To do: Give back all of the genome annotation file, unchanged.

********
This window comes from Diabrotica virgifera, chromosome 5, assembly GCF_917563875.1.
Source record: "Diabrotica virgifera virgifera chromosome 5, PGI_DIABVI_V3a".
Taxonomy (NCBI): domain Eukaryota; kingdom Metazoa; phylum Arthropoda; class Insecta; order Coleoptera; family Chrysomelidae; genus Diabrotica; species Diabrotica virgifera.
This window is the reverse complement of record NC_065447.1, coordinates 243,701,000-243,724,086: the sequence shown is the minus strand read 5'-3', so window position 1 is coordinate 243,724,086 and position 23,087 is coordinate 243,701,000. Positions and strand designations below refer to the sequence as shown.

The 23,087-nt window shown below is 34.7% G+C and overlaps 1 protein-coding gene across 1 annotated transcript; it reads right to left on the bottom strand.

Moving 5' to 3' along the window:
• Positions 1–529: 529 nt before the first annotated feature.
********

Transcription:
This window comes from Diabrotica virgifera, chromosome 5, assembly GCF_917563875.1.
Source record: "Diabrotica virgifera virgifera chromosome 5, PGI_DIABVI_V3a".
Taxonomy (NCBI): domain Eukaryota; kingdom Metazoa; phylum Arthropoda; class Insecta; order Coleoptera; family Chrysomelidae; genus Diabrotica; species Diabrotica virgifera.
This window is the reverse complement of record NC_065447.1, coordinates 243,701,000-243,724,086: the sequence shown is the minus strand read 5'-3', so window position 1 is coordinate 243,724,086 and position 23,087 is coordinate 243,701,000. Positions and strand designations below refer to the sequence as shown.

The 23,087-nt window shown below is 34.7% G+C and overlaps 1 protein-coding gene across 1 annotated transcript; it reads right to left on the bottom strand.

Moving 5' to 3' along the window:
• Positions 1–529: 529 nt before the first annotated feature.